According to our institutional methotrexate administration and monitoring guidelines, the amount of aggressive intravenous hydration administered was between 2,500 and 3,500 mL/m2/day depending on individual oncologist’s decisions based on patients’ clinical status at the time of HD-MTX administration; therefore, patients received a different exact amount of intravenous fluid within the instructed range between 2,500 and 3,500 mL/m2/day on each course of HD-MTX regimen. In this study, the intravenous hydration administrations were grouped as <3,000 and ≥3,000 mL/m2/day. In addition, potential adverse events from aggressive hydration including clinical symptoms of volume overload were also reviewed.
Methotrexate levels and laboratory monitoring during HD-MTX administration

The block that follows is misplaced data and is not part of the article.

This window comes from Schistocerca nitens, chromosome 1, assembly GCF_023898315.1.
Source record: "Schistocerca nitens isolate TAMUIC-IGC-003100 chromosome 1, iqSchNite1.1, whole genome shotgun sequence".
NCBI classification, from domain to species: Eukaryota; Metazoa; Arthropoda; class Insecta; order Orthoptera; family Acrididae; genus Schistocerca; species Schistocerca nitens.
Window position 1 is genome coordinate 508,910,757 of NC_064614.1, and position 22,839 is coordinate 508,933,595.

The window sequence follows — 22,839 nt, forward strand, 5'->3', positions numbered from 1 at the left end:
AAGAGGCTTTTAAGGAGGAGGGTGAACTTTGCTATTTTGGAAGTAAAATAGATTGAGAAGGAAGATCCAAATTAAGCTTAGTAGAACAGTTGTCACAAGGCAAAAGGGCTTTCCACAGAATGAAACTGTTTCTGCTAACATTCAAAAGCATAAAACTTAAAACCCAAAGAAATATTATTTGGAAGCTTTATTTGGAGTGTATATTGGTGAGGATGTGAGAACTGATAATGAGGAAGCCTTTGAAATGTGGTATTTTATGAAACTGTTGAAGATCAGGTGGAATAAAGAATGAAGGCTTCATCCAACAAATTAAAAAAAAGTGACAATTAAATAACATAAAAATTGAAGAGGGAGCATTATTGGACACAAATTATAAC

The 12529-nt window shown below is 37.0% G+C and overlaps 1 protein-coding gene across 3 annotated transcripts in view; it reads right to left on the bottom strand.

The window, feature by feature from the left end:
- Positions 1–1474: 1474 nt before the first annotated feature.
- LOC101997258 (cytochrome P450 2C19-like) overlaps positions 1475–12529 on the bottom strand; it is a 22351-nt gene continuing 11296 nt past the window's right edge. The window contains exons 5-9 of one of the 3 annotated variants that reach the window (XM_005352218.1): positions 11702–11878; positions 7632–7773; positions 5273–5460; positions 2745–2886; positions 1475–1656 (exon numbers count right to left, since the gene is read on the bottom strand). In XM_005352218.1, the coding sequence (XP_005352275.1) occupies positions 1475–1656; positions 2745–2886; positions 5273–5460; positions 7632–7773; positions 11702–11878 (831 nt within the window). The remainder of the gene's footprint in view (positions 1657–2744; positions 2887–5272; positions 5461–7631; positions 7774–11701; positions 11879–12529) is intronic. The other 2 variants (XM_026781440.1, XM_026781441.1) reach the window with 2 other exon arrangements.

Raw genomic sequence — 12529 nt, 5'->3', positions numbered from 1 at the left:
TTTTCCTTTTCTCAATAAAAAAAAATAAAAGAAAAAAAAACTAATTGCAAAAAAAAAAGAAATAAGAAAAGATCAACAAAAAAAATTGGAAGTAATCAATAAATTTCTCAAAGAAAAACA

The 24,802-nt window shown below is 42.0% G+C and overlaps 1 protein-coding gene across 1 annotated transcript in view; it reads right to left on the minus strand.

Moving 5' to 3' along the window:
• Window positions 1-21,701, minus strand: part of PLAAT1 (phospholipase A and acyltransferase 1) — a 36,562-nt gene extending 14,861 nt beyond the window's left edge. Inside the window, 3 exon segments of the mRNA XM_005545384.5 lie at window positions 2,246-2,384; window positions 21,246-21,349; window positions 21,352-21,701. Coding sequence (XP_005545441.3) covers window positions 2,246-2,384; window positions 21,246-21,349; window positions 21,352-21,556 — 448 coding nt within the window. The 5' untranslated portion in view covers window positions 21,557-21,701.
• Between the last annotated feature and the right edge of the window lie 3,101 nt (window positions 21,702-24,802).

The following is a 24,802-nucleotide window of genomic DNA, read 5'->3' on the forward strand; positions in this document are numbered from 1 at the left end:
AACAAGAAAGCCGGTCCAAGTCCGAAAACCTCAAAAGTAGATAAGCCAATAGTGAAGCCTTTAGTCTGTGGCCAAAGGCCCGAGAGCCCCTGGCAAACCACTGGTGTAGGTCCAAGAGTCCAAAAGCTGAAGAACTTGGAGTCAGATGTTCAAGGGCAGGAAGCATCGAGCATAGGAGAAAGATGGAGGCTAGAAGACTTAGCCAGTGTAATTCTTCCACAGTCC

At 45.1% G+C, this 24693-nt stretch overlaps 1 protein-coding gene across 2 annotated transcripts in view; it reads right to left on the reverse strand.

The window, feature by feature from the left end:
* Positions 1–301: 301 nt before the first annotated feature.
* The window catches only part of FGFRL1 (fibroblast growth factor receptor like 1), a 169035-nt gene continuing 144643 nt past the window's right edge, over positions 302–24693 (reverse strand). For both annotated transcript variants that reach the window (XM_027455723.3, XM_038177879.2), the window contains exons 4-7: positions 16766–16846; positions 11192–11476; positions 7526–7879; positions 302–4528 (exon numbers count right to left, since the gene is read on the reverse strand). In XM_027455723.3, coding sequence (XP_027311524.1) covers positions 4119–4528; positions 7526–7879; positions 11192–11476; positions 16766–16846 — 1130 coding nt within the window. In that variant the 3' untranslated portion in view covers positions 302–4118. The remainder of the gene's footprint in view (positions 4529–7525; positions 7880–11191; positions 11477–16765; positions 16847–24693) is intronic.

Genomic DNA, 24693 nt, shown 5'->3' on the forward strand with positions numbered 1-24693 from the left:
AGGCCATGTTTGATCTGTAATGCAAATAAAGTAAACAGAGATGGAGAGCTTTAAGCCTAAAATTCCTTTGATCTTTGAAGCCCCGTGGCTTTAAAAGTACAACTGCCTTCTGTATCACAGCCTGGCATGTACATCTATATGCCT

All patients treated with HD-MTX were carefully followed up according to our institutional methotrexate administration and monitoring guidelines including adjusting of the dose and monitoring the frequency of intravenous leucovorin (folinic acid) administration based on the methotrexate level obtained at different time points (plasma methotrexate nomogram). In addition, the bicarbonate in intravenous fluid was adjusted based on serial urine pH monitoring to keep urine pH between 7 and 8 at all times. Plasma methotrexate levels collected at 72 hours after the initiation of HD-MTX from all patients were reviewed and analyzed. A 72-hour methotrexate level of <0.1 μmol/L was considered complete methotrexate clearance and a level ≥0.1 μmol/L indicated delayed methotrexate clearance. In addition, blood HCO3 and urine specific gravity during HD-MTX administration were reviewed and their average levels were used to evaluate the usefulness of serving as predictive factors for delayed methotrexate clearance.